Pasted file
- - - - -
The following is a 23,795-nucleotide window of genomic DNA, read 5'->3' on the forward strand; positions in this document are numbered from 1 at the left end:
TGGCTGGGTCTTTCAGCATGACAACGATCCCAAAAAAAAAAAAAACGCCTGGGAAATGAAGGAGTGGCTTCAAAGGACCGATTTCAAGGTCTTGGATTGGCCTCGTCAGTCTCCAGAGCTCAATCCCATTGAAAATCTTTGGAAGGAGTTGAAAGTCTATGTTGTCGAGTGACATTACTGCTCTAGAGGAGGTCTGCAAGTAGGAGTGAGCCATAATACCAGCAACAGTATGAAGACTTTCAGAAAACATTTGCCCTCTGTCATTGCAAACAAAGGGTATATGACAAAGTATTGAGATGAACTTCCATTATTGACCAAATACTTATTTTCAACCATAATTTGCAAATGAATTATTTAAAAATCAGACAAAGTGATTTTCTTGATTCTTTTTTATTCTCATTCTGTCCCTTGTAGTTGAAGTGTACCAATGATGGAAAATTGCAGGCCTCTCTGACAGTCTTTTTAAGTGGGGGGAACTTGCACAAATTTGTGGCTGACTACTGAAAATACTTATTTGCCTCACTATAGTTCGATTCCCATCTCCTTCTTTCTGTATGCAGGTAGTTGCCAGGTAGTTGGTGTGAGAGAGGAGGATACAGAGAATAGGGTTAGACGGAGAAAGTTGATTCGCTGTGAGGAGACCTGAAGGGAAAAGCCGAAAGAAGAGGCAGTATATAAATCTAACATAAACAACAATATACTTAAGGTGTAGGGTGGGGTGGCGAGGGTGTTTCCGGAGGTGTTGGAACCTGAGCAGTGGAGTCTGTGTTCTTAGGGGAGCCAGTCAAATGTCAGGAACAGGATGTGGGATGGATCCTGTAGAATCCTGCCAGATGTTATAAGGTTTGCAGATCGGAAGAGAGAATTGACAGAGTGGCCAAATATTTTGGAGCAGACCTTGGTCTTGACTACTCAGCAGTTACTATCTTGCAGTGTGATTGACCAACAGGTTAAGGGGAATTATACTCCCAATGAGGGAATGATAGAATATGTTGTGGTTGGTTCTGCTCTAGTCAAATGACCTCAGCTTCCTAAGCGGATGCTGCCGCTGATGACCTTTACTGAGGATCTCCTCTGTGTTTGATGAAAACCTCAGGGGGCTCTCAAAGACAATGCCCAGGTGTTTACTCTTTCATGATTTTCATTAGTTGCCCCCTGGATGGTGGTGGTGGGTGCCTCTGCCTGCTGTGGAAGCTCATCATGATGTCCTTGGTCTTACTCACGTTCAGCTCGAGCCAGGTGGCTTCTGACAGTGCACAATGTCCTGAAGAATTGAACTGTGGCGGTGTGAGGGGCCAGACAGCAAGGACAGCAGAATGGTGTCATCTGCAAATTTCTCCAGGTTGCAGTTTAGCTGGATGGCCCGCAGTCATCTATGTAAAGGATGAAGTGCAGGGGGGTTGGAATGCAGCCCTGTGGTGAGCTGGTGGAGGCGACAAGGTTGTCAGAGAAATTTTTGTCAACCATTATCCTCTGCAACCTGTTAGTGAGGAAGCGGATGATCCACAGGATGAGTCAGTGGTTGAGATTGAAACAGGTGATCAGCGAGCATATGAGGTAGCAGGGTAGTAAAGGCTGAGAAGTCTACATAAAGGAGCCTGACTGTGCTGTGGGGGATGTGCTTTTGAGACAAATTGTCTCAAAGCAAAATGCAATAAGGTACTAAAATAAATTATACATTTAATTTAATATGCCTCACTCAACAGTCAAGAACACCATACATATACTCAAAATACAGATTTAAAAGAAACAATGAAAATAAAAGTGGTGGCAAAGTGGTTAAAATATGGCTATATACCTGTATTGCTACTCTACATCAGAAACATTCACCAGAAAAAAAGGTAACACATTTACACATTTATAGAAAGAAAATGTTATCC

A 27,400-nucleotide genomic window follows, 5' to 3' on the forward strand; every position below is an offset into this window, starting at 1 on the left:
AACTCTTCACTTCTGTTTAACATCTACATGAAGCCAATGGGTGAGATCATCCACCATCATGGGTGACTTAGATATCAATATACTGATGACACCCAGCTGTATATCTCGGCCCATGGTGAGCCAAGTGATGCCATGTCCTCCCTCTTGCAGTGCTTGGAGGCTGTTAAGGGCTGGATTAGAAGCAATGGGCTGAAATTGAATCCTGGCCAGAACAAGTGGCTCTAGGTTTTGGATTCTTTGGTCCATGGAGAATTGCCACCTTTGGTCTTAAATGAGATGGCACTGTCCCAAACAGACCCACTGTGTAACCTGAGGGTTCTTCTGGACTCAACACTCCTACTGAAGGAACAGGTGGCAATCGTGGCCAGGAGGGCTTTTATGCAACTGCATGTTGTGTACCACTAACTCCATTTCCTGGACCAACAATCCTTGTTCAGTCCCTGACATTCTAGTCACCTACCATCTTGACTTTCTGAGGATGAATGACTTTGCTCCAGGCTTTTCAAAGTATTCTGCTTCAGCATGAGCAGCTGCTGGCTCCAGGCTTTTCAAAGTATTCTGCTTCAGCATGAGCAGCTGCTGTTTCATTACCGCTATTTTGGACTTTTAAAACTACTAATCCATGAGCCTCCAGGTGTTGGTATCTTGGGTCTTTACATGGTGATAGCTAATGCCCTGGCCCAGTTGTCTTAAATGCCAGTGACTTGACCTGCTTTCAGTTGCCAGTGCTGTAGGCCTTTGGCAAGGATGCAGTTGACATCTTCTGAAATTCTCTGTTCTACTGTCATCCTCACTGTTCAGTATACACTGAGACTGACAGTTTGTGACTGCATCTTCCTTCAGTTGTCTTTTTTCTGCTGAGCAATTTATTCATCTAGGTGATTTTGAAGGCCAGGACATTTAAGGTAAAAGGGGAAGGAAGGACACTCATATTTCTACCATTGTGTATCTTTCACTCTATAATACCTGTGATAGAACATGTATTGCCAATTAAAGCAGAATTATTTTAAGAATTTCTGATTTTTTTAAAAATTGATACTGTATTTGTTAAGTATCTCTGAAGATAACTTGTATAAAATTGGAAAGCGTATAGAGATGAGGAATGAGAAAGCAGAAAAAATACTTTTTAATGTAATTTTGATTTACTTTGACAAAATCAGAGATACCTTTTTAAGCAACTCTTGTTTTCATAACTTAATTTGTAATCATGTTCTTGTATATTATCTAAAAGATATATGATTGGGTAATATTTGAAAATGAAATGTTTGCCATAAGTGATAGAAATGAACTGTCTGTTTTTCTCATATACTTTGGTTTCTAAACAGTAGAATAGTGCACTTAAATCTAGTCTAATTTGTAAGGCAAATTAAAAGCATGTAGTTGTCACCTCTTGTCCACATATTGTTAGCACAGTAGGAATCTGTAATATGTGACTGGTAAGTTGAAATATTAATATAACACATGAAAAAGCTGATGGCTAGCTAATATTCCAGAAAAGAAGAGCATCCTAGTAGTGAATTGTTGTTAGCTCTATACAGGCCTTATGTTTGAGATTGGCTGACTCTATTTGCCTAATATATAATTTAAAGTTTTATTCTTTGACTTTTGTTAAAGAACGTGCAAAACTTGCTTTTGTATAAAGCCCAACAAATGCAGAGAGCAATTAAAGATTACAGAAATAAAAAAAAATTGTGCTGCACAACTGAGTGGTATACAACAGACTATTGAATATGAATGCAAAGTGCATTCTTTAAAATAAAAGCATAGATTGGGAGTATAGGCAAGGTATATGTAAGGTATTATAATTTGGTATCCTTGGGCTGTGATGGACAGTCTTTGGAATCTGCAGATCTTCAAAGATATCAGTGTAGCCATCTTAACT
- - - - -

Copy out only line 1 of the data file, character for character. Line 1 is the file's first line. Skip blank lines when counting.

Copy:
The following is a 23,795-nucleotide window of genomic DNA, read 5'->3' on the forward strand; positions in this document are numbered from 1 at the left end: